Tuesday, 24 July 2018

Complication Causes Complaints

My “unofficial mentor”, Michael Heppell, has just produced another brilliant view on why customer service is not always what we may expect.  To see the full review, click here.

Michael makes a very valid point: in our efforts to ensure our processes support the business, we risk losing sight of the fact that they don’t support the customer.  

We invent and adjust processes for any number of reasons:
  • They don’t exist;
  • They’re out of date;
  • We think it’ll be “better this way”;
  • To impress the boss…

What I only recently realised, thanks to the Temkin Group, is that before we change or add anything to a process that involves customers, we need to view it first and foremost from the point of view of whether it makes theirexperience better.  

The aviation industry looks at causes of errors using the “SHEL” framework where “SHEL” stands for:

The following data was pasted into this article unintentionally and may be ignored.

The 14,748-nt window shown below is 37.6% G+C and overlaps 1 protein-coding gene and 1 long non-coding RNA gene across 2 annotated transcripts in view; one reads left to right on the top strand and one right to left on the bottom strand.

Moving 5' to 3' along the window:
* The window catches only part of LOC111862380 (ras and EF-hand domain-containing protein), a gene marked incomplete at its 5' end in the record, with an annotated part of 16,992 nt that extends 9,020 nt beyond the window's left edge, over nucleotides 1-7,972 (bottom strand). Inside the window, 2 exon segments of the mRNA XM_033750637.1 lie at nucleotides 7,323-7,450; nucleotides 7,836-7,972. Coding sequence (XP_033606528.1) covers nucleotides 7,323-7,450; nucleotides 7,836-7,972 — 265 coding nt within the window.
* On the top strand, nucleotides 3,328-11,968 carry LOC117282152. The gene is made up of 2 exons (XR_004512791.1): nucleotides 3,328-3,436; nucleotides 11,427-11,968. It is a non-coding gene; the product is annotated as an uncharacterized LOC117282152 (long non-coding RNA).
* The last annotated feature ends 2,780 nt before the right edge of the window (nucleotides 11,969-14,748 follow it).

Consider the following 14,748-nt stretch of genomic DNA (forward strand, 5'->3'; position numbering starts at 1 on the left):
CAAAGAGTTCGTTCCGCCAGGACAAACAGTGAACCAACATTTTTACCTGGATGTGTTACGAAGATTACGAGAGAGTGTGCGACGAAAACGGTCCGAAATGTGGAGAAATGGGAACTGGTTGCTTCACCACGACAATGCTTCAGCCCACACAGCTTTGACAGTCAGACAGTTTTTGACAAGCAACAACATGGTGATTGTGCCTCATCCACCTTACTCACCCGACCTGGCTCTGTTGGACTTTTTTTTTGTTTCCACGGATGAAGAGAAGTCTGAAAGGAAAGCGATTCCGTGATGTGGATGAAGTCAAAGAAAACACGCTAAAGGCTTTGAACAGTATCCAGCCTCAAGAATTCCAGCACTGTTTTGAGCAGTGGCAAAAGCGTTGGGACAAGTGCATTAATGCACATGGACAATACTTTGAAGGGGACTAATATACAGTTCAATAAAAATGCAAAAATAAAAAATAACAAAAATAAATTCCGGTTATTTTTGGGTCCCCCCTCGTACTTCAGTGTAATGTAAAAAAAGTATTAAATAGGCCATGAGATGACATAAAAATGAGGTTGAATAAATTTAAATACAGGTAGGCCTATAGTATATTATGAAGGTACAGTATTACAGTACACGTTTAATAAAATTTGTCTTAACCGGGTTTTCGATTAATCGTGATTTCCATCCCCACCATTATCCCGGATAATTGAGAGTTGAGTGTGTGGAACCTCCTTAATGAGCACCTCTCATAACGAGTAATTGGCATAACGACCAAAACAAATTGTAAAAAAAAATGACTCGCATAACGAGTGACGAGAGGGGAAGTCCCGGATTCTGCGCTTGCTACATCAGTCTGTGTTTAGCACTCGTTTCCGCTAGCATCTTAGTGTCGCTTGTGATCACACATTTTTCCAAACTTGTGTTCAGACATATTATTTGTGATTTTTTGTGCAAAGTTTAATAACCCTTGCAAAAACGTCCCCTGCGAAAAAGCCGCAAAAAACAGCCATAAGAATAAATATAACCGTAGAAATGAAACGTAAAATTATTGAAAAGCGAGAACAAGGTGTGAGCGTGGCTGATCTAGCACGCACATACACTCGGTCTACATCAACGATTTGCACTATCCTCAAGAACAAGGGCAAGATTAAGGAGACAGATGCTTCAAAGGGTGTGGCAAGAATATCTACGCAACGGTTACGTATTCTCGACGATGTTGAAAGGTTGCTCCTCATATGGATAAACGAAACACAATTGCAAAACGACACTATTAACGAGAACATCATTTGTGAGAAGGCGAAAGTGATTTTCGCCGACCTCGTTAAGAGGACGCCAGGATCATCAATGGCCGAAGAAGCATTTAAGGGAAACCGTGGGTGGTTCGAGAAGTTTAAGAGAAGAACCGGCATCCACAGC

Software
Hardware
Environment
Life/Liveware

To help understand better, think of things this way:

“Software”means computer software, manuals, procedures;

“Hardware”means tools, vehicles, PCs – anything the organisation supplies to staff to do their job.

“Environment”means the organisation itself, how t does things, its “culture”

“Liveware”means staff, clients, third party contractors – the “people factor”

Problems usually arise where there’s a disconnect between humans (“Liveware”), usually involving either a “Contributing Factor” or “Performance Inducing Factor” and the software, hardware or environmental elements of SHEL. These than result in an “event” (what we don’t want to happen, or the exact oppositeof what we intended or expected to happen) and consequences (customer complaint, loss of business…).

Often, the best way of making sure our processes do what we want is to keep them simple.  The more steps we introduce, the higher the chance that one of them won’t be carried out.  The more the number of functions or teams involved with a customer interaction, the higher the chance that something will go wrong.  

Are we trying “too hard” to please our customers?